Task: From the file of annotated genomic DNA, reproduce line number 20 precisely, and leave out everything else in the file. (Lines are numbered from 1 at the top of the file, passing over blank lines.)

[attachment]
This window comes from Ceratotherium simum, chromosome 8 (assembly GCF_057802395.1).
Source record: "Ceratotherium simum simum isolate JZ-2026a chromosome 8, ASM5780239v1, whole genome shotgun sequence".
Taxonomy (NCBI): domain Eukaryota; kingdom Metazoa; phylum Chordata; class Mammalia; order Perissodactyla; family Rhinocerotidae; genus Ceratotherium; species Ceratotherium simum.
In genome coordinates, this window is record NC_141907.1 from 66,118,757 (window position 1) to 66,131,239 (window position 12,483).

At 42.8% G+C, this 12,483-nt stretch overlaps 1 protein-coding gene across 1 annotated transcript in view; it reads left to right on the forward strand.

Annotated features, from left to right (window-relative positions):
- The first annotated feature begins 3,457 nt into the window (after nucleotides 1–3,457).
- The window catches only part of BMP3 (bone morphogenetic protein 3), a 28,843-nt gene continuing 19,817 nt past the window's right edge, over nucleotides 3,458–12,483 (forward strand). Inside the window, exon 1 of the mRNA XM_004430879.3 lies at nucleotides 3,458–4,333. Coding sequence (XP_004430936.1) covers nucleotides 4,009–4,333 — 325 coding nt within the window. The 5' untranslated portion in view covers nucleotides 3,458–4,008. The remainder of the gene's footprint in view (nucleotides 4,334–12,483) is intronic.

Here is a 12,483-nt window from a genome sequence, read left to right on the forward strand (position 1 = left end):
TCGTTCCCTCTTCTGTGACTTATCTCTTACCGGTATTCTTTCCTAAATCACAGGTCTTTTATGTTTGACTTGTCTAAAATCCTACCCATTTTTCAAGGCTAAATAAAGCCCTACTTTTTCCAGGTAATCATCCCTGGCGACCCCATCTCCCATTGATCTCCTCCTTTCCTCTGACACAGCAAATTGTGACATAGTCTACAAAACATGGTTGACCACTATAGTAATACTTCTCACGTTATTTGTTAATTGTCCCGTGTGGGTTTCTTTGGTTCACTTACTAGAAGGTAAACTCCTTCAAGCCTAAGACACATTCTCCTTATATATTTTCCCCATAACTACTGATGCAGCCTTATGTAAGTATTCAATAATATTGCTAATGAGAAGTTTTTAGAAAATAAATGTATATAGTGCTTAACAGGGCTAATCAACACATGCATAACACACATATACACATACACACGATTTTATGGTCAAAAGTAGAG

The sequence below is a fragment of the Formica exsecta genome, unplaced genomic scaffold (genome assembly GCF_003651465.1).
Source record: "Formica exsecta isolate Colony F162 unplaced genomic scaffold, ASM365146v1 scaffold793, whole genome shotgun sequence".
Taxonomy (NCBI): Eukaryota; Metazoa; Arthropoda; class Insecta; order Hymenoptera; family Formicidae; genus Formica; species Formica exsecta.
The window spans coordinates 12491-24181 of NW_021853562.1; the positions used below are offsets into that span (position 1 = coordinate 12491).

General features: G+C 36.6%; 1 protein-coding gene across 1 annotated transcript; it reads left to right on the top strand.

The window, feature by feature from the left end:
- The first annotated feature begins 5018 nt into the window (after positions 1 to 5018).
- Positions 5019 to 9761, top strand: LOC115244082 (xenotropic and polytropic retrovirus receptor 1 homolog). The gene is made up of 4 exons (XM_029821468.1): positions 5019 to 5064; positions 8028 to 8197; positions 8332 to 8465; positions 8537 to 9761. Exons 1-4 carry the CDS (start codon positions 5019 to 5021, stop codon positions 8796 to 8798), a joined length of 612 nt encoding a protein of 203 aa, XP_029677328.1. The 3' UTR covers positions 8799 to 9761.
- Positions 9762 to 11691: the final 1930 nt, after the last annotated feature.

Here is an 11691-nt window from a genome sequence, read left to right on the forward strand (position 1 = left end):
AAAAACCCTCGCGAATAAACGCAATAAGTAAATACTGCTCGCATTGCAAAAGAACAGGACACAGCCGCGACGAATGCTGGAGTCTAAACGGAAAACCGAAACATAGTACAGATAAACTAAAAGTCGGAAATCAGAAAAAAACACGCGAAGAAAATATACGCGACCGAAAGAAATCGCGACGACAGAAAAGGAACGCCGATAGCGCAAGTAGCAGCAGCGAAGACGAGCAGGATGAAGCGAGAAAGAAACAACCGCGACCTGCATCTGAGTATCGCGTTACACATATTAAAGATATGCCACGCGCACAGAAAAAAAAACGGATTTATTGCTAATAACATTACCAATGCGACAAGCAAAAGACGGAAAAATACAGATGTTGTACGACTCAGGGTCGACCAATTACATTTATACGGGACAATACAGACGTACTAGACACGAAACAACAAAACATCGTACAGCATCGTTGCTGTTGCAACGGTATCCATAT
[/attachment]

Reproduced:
Here is an 11691-nt window from a genome sequence, read left to right on the forward strand (position 1 = left end):